What is Baby Eczema?

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  • Written By: Mary McMahon
  • Edited By: Kristen Osborne
  • Last Modified Date: 16 November 2018
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Baby eczema is skin irritation appearing in infants between two and six months of age. It can persist up to age three before resolving. People with a family history of allergies and skin problems may notice baby eczema in their children. There are a number of ways to address the skin irritation and keep the infant comfortable, and a pediatrician should be consulted for evaluation if it persists or grows worse.

A baby with eczema will develop patches of red skin that may be bumpy or scaly. Sometimes, the skin cracks and peels and fissures develop. It is usually itchy and the baby may fuss more than usual. Common spots for baby eczema include the face, insides of the elbows, and backs of the knees. It may start as a faint rash, developing over the course of several days into more severe skin irritation. Often, it will feel warm to the touch and the baby may fret if the irritated skin is handled.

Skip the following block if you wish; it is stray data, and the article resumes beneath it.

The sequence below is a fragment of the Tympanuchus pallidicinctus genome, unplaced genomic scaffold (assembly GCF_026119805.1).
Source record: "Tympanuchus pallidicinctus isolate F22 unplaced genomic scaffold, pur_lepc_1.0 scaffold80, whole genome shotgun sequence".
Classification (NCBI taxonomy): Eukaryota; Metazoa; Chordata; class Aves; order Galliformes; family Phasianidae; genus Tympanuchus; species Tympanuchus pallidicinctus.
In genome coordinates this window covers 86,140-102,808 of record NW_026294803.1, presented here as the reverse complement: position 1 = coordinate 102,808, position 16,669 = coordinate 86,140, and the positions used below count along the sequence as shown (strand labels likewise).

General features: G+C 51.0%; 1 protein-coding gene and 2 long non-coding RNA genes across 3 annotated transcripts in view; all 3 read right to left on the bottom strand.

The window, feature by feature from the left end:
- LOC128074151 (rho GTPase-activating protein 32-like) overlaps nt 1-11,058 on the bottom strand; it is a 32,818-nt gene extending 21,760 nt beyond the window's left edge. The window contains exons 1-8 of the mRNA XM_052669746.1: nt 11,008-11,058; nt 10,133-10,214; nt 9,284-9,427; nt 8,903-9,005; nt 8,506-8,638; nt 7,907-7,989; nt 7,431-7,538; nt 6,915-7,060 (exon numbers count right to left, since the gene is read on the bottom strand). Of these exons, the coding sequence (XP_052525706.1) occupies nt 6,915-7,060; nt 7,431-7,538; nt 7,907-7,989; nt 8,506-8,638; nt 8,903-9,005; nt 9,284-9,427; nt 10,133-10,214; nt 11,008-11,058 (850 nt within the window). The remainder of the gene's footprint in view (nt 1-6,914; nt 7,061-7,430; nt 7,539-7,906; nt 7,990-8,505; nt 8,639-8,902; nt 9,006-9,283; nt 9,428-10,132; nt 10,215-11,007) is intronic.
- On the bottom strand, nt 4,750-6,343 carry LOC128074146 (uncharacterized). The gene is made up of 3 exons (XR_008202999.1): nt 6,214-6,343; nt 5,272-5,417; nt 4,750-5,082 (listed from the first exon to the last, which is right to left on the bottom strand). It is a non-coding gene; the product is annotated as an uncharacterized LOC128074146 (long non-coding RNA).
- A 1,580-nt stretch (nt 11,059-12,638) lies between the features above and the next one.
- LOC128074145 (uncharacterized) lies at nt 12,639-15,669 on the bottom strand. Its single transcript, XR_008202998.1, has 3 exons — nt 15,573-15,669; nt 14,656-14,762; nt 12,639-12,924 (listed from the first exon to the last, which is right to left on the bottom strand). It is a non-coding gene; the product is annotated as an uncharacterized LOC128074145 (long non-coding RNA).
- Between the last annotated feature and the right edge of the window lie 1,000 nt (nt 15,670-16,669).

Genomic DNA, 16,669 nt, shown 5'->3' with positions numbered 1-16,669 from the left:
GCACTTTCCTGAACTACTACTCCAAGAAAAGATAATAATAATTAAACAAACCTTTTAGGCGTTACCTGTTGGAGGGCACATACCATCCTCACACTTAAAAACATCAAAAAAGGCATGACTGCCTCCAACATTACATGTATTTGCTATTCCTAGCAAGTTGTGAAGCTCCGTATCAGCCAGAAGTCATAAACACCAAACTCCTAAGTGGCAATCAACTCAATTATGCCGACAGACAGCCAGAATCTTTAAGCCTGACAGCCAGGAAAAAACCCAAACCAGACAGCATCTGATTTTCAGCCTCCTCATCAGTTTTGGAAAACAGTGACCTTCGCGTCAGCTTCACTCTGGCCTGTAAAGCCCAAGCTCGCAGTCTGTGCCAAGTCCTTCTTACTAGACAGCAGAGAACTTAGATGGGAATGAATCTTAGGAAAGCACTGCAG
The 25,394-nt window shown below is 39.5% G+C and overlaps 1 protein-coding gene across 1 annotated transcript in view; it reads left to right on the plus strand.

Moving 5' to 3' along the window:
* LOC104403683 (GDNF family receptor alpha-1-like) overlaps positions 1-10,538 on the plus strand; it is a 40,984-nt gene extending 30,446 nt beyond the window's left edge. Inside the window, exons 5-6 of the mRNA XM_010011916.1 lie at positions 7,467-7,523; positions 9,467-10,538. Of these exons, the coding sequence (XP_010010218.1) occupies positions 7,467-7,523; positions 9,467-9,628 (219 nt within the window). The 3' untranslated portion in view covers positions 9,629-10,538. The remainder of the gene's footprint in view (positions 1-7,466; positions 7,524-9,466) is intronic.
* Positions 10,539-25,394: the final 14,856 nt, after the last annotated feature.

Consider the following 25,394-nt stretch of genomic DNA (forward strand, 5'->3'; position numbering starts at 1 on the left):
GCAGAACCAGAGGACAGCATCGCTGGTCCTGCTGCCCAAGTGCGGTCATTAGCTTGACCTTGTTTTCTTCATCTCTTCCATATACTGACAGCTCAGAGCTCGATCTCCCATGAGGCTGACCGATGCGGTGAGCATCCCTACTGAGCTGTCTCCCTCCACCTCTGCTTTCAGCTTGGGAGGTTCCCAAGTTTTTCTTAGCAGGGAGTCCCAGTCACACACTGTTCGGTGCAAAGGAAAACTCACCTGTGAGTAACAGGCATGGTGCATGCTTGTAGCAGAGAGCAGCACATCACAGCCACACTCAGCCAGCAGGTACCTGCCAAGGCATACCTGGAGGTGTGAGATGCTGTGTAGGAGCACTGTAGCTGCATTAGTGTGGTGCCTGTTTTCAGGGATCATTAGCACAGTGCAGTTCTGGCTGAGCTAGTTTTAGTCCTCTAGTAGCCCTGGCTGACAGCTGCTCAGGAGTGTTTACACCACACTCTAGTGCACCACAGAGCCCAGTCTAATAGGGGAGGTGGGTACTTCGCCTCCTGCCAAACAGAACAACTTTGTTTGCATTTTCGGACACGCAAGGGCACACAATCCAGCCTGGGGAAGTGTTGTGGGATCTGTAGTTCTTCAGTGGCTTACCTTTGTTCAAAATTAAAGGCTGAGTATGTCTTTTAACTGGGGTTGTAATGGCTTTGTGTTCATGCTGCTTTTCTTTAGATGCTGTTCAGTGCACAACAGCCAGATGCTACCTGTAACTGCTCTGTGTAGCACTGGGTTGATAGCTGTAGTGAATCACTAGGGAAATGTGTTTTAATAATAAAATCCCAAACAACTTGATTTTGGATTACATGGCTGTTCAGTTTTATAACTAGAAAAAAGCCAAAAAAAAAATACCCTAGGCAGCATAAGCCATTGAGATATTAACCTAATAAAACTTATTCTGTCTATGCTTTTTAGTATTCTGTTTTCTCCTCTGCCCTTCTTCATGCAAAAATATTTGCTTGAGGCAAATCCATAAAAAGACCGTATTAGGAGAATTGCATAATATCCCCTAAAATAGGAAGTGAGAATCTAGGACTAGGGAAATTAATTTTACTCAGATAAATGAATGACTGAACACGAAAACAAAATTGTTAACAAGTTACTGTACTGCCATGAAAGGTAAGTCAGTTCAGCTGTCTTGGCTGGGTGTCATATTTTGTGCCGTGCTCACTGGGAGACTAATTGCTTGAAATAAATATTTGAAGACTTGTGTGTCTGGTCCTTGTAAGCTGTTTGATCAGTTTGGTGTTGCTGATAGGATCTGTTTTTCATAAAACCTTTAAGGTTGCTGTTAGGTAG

Keeping babies cool and dry will help address eczema outbreaks. Gentle emollients can soften the skin and increase comfort. It is important to not allow the skin to dry out while avoiding constant moisture, as moisture can paradoxically have a drying effect. Creams to treat irritated, itchy skin are often available over the counter, and a doctor or pharmacist can confirm that they are safe for use in infants.


Baby eczema is a mild allergic reaction to something in the baby's environment. It is advisable to switch to a hypoallergenic soap and to use very soft fibers, especially for bedding and garments worn close to the skin. Parents may also want to eliminate common allergens like nuts, milk, and wheat from the diet. If the baby's skin improves, these foods can be added back one at a time. A flareup indicates the baby is reacting to a given food, and it can be withdrawn again.

Baby eczema can leave scars if it is not treated. Deep cracks and fissures are also potential avenues for infection. The earlier it is addressed, the easier it will be to manage. If a baby has a stubborn case, prescription creams are available. A pediatrician or dermatologist may also want to take a scraping to see if the irritation is actually a skin infection masquerading as eczema. If it is, additional treatment will be needed to attack the infectious organisms responsible and relieve the irritation and itching.



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